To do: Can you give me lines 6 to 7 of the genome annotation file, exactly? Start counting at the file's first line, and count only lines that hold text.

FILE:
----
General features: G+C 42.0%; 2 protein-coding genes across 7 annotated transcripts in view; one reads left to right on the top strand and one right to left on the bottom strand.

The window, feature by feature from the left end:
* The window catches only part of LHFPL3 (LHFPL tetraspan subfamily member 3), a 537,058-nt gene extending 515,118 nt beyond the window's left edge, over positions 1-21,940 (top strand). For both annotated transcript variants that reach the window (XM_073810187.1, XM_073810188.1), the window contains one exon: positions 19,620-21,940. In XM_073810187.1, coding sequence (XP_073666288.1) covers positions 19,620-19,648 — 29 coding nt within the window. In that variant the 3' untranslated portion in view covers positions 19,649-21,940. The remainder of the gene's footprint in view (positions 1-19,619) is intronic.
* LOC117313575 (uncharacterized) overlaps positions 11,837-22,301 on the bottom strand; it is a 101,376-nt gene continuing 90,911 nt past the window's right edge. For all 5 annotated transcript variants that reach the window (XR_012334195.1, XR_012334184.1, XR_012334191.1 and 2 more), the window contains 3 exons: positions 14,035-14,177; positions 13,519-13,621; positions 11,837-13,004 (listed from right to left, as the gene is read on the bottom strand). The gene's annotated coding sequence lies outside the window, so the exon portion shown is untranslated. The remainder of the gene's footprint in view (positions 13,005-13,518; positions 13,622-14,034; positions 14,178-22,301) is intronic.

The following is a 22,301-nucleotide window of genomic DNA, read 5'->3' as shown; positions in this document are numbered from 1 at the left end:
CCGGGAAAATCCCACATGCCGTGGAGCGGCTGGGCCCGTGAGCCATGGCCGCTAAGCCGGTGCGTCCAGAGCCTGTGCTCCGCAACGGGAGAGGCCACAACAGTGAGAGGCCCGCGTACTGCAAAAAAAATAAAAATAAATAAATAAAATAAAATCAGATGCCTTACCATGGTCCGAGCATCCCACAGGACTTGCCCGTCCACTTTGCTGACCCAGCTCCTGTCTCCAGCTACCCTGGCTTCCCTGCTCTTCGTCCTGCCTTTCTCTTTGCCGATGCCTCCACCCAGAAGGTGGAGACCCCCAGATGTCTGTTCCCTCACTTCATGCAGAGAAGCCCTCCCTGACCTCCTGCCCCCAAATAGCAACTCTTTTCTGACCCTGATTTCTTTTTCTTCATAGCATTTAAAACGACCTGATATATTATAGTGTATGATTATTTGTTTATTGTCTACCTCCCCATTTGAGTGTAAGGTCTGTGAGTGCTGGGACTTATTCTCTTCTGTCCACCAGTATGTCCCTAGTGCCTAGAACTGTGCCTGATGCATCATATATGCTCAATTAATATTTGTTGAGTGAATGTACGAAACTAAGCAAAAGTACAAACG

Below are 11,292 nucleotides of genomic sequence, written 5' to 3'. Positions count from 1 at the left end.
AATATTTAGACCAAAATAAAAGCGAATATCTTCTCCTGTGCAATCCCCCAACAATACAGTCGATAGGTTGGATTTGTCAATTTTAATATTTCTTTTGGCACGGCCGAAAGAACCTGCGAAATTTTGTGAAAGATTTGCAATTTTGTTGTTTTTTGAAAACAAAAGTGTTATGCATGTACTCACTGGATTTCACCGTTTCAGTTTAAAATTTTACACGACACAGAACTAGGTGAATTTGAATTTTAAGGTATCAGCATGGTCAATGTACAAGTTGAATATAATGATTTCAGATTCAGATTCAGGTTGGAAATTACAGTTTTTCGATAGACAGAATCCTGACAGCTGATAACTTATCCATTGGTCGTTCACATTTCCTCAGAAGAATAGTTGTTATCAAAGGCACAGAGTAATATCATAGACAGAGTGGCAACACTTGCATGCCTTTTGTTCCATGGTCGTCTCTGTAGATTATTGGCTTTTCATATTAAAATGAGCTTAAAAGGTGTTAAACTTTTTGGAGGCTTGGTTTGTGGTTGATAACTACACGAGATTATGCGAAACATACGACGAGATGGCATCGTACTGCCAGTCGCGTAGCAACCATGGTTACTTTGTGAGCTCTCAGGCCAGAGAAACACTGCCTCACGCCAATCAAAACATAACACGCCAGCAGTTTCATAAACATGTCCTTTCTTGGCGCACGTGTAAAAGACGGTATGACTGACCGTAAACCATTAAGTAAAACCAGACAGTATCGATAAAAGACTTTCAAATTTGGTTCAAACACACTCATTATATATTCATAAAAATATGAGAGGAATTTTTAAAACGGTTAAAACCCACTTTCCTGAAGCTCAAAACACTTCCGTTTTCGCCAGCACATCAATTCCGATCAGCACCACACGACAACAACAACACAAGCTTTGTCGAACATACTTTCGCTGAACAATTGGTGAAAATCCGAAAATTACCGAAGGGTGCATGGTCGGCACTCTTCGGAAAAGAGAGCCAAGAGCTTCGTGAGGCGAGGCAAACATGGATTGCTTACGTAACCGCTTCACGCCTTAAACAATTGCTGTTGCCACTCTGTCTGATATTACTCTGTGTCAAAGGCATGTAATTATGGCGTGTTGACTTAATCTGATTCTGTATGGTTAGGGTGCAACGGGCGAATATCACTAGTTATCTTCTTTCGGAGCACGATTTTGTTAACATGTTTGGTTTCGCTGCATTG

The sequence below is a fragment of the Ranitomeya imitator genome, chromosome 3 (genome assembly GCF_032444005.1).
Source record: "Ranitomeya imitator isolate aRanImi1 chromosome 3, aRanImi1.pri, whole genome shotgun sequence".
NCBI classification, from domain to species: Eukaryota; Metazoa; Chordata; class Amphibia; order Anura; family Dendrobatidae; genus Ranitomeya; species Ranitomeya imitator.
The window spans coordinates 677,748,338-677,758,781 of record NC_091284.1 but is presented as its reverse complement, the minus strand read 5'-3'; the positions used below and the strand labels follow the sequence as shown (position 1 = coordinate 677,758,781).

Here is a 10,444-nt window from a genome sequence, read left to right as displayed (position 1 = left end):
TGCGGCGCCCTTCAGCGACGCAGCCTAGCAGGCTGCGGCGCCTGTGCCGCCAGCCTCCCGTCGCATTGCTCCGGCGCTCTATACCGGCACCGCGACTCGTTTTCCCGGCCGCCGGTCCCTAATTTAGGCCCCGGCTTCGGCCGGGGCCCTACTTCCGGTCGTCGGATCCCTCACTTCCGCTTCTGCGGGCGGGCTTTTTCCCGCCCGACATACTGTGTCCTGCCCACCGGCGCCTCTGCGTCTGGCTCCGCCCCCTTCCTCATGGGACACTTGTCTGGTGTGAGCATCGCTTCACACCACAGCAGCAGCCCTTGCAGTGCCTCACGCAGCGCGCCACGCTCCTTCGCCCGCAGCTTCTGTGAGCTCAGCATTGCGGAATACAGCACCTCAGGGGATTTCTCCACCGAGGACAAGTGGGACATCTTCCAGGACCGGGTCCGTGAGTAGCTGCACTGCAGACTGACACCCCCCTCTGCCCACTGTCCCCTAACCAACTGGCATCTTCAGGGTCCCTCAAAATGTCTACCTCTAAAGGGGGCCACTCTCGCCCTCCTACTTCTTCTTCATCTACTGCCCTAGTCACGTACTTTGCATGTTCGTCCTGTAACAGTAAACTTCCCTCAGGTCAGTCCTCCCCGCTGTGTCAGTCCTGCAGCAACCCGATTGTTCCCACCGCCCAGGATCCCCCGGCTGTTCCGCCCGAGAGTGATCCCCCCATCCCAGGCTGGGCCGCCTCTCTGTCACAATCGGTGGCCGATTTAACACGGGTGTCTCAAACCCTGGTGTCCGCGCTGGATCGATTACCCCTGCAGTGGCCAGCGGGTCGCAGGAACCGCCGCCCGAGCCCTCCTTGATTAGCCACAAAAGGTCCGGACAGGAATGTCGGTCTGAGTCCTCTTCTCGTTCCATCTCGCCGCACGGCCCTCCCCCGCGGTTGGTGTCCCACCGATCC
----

CCGGGAAAATCCCACATGCCGTGGAGCGGCTGGGCCCGTGAGCCATGGCCGCTAAGCCGGTGCGTCCAGAGCCTGTGCTCCGCAACGGGAGAGGCCACAACAGTGAGAGGCCCGCGTACTGCAAAAAAAATAAAAATAAATAAATAAAATAAAATCAGATGCCTTACCATGGTCCGAGCATCCCACAGGACTTGCCCGTCCACTTTGCTGACCCAGCTCCTGTCTCCAGCTACCCTGGCTTCCCTGCTCTTCGTCCTGCCTTTCTCTTTGCCGATGCCTCCACCCAGAAGGTGGAGACCCCCAGATGTCTGTTCCCTCACTTCATGCAGAGAAGCCCTCCCTGACCTCCTGCCCCCAAATAGCAACTCTTTTCTGACCCTGATTTCTTTTTCTTCATAGCATTTAAAACGACCTGATATATTATAGTGTATGATTATTTGTTTATTGTCTACCTCCCCATTTGAGTGTAAGGTCTGTGAGTGCTGGGACTTATTCTCTTCTGTCCACCAGTATGTCCCTAGTGCCTAGAACTGTGCCTGATGCATCATATATGCTCAATTAATATTTGTTGAGTGAATGTACGAAACTAAGCAAAAGTACAAACG

Below are 11,292 nucleotides of genomic sequence, written 5' to 3'. Positions count from 1 at the left end.